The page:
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Xi Jinping takes a bow as leader in waiting

Christians not expecting change of stance on religion

Xi Jinping and new Committee members take the stage Xi Jinping and new Committee members take the stage
  • ucanews.com reporter, beijing
  • China
  • November 15, 2012
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Xi Jinping made a much-anticipated speech at the Communist Party conference today, a precursor to his almost certain confirmation as leader of the world’ most populous nation. Christians have expressed concern over the future direction of religion in China, despite Xi's previous leadership of key Christian provinces.

In what has been viewed as a landmark speech ahead of his expected 10 years in office, Xi gave a charismatic performance as the other six members of the Standing Committee – the central decision making body in the Chinese government – took the stage in Beijing’s Great of Hall.

“We will do everything we can to live up to your trust and to fulfill our mission,” he told party delegates.

Xi has previously held key government positions in Hebei, Fujian, Zhejiang provinces and Shanghai, which are among China's most heavily populated Catholic regions.

According to research sources, Hebei is home to nearly one million Catholics while Fujian is thought to have about 370,000 Catholics, Zhejiang more than 200,000 and Shanghai roughly 160,000.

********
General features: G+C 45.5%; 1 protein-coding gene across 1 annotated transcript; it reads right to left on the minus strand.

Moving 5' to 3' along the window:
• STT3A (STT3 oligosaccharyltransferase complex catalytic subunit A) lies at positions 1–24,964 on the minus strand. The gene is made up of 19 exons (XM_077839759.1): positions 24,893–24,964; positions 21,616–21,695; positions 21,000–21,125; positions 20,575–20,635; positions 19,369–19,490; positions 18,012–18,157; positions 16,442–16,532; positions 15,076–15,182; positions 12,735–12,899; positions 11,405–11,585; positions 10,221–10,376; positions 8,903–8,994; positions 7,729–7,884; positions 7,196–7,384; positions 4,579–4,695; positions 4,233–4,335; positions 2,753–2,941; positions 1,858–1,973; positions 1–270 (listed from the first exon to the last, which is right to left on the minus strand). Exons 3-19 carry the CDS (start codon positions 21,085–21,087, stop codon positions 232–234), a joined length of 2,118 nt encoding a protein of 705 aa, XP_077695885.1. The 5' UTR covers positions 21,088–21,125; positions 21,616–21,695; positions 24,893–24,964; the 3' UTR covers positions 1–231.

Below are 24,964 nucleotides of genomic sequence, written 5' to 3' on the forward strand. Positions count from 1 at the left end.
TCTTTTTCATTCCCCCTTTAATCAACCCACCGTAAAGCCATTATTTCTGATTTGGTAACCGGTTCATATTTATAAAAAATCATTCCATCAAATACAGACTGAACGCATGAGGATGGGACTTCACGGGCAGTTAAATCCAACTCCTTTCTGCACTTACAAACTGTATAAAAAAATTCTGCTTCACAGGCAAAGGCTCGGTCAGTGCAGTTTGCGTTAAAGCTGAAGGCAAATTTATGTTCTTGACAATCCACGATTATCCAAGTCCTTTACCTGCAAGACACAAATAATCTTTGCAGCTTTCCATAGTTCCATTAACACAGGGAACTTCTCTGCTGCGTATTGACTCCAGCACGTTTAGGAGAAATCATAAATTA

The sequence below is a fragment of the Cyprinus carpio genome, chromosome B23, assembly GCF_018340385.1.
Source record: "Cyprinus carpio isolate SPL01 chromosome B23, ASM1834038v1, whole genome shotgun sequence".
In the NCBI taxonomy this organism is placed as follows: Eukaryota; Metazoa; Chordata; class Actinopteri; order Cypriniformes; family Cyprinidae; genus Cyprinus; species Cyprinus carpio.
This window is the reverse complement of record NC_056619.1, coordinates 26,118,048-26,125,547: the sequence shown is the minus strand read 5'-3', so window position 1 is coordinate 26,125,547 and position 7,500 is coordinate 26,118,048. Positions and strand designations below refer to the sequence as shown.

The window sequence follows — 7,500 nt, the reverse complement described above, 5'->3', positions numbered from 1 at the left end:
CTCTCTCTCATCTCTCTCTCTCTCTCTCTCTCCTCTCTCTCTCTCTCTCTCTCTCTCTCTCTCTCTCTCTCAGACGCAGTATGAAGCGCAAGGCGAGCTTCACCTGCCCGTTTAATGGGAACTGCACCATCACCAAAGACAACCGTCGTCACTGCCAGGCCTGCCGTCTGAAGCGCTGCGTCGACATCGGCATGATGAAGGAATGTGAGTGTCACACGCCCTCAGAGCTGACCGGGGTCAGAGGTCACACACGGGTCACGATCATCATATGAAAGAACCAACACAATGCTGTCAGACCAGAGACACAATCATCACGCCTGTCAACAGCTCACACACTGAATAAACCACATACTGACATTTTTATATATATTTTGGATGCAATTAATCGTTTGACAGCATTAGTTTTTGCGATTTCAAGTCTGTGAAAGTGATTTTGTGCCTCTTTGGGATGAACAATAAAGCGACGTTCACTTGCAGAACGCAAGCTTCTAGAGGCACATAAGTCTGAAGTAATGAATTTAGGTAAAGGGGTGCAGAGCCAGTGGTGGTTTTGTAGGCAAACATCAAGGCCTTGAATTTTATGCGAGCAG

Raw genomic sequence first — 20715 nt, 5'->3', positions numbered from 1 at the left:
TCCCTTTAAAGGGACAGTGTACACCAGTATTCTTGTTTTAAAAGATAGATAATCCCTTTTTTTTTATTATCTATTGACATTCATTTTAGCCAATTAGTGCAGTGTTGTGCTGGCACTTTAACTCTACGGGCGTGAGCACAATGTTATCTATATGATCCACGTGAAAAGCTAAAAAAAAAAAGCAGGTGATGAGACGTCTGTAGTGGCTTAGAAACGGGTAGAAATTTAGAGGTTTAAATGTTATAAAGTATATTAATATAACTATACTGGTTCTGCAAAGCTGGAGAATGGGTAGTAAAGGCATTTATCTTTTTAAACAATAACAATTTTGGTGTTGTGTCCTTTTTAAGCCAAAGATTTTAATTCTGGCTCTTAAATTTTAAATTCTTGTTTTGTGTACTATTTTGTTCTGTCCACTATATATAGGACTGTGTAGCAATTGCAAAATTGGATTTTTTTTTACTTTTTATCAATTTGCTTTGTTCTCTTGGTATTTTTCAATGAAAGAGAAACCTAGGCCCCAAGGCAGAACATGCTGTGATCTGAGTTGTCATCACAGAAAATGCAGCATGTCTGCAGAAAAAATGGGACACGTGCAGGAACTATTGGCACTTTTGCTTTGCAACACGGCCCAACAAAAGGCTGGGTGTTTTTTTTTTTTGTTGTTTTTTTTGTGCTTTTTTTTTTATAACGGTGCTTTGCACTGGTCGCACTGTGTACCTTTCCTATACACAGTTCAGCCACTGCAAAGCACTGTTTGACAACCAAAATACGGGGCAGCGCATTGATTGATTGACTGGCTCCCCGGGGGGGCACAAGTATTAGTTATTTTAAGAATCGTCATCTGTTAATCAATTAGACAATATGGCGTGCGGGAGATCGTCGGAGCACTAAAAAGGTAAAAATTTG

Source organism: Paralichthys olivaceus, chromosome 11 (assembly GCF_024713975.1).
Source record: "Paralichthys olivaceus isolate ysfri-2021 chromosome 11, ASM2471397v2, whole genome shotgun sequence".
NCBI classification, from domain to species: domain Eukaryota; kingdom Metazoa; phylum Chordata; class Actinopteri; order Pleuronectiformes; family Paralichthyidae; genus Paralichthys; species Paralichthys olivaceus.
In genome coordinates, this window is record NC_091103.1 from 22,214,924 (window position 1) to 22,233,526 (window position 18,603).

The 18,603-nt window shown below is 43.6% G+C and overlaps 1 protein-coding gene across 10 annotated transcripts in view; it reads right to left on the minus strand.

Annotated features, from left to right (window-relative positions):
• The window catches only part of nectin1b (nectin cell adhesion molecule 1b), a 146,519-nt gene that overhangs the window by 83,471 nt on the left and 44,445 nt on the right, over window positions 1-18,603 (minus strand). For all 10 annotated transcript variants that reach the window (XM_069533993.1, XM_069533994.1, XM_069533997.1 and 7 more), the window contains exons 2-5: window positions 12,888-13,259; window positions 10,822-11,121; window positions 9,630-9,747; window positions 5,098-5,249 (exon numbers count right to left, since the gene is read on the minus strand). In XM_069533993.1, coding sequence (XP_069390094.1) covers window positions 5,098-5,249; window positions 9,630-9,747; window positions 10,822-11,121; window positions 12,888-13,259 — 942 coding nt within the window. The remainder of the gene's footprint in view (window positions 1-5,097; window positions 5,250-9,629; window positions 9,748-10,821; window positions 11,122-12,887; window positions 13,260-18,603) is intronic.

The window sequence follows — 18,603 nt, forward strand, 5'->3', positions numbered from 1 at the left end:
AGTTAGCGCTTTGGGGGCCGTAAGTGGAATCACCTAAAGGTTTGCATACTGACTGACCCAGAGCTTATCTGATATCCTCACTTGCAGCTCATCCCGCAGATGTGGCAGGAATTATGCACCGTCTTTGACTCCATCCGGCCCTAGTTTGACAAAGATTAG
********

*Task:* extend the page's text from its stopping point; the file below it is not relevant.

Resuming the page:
In one of these provinces, a bishop who is not recognized by the government and declined to be identified said he did not expect the new leadership to enact any religious, social or political changes.

“The CPC officials often say one thing and do another. We have got accustomed to this,” he said. “This is not pessimistic but an objective reality of the country.”

The bishop said that Xi was not expected to translate his authority in provinces with large Catholic populations into central government policy that would ease China’s strict and often repressive relationship with Christians.

“What we can do now is continue our struggle for more religious freedom,” he said.

Christians in China have been blogging in speculation of the change of guard in Beijing, but most agree few improvements in religious freedom are expected.

“I do not see any sign that Xi has the will to make change,” said one Catholic blogger writing under the name 'Eleven'.

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